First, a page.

Rapper Snoop Dogg slammed the digital music streaming payout system in a recent interview at the 2023 Milken Institute Global Conference. 

Calhoun County officials are anticipating a tax increase as they continue to develop next year’s budget.

County Council gave first reading by title only Monday to the general fund budget by a 4-1 vote.

The size of the tax increase will not be known until at least the second reading of the budget, according to County Administrator John McLauchlin.

“We are looking at an increase and we do not have exact mills,” he said. “We’ve got a mill that we talked about internally, but that is subject to change.”

Councilwoman Rebecca Bonnette was the sole council member to vote against the budget. She said the only way she will support a tax increase is if there are cuts in administrative pay or staff and an increase in sheriff’s department and deputy pay.

“I have no problem supporting tax increases for the betterment of the sheriff’s office and overall safety of the residents of Calhoun County provided that Calhoun County will eliminate some positions and pay cuts in administration,” Bonnette said.

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“Short of this, I cannot support a tax hike for the citizens of the county,” she said.

Bonnette said most county employees are working at a wage below the state average “with the exception of our administration.”

“If I am going to go back and ask my constituents who elected me to look for the best interests, to dig deep into their pockets sacrificing so they can pay additional taxes, I would like to see the administration might sacrifice,” Bonnette said. “One place it could be: we don’t need to have two administrators. We are a small county with less than 15,000 people.

“We can sacrifice that position and it also wouldn’t hurt for the county administrator to have the same pay as the sheriff, as it has been in the past few years.”

The issue of deputy pay has been discussed a number of times during recent county council meetings.

Sheriff Thomas Summers told council in March that the department is understaffed and underpaid in comparison to neighboring counties. He said deputies are leaving the county for places offering a $12,000 to $15,000 raise.

“When I ran for county council, I ran on the simple idea of keeping taxes low and to promote economic growth while protecting the rural integrity and the charm of Calhoun County,” Bonnette said. “As I travel around this county on a daily basis, I work with and see people who have troubles paying their bills right now.”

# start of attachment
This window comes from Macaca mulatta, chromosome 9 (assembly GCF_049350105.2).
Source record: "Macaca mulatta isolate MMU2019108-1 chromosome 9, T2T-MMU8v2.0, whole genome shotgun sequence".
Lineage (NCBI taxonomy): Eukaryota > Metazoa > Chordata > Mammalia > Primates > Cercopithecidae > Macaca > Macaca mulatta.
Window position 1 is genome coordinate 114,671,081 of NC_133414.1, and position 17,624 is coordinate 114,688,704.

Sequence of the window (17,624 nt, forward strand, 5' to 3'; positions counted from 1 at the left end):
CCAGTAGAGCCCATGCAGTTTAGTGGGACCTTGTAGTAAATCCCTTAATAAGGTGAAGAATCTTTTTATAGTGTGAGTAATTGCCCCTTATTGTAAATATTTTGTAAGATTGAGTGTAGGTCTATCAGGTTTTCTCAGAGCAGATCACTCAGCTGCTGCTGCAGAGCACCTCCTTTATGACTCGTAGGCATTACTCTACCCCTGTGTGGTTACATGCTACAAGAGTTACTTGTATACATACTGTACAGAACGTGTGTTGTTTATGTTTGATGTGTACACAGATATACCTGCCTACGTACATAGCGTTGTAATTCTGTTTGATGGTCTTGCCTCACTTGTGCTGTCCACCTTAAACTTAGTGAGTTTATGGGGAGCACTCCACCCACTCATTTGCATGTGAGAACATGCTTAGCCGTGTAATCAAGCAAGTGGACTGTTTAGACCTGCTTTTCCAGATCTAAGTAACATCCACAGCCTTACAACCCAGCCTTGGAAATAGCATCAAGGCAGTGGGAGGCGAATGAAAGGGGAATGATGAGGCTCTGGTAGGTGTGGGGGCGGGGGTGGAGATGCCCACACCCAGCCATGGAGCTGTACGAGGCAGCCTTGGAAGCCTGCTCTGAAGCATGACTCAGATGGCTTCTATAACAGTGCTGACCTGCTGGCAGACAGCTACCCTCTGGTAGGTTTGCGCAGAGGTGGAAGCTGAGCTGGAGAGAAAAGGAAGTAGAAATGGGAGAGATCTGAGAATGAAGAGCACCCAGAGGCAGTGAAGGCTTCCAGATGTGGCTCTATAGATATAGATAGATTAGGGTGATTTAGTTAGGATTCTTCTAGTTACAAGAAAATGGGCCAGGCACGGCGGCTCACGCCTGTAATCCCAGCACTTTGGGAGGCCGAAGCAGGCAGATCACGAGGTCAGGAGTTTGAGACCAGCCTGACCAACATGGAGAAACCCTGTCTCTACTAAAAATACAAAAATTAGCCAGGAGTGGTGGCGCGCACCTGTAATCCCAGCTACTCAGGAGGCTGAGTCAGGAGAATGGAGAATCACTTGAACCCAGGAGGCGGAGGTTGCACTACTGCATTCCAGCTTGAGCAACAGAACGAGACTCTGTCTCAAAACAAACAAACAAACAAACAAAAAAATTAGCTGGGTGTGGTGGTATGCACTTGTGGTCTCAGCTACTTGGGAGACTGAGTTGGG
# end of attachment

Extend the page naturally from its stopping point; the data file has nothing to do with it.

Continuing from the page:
“With gas and food and consumer products all at record highs, people are struggling to decide whether to buy vegetables and put food on their tables,” Bonnette continued. “The fact that we just had a major property value increase in November combined with a tax hike for the general fund, it is going to be hard for people and Calhoun County residents to stomach another tax increase within just six months.”

Council Chairman James Haigler said the budget just received first reading by title only.

“It is not the final reading,” Haigler said. “People can change their minds.”

“I am sure some of us will have some comments to make as we get further down the road as to why we are increasing the budget,” he said.

In related matters, council gave unanimous first reading to four budget ordinances covering public schools, Orangeburg-Calhoun Technical College, the Calhoun County Disabilities and Special Needs Board, capital improvements, water and wastewater, the Sandy Run Fire Department and the Calhoun County Rural Fire District.

The ordinance related to the funding of the Sandy Run Fire Department calls for the levy of 4.2 mills of taxes and 2 mills for debt service for the Calhoun County Rural Fire District.

In addition to opposing the first reading of the general fund budget, Bonnette also was the sole member to oppose first reading of funding for the Calhoun Hills Golf Complex.

Bonnette noted that many Sandy Run residents opposed the purchase of the golf complex at the beginning.

“We need to get rid of it,” Bonnette said. “In the past historically it has shown in audits that it has lost a lot of money. So that is why I am going to vote no.”

The county’s 2023-2024 fiscal year budget begins July 1.

Contact the writer: gzaleski@timesanddemocrat.com or 803-533-5551. Check out Zaleski on Twitter at @ZaleskiTD.

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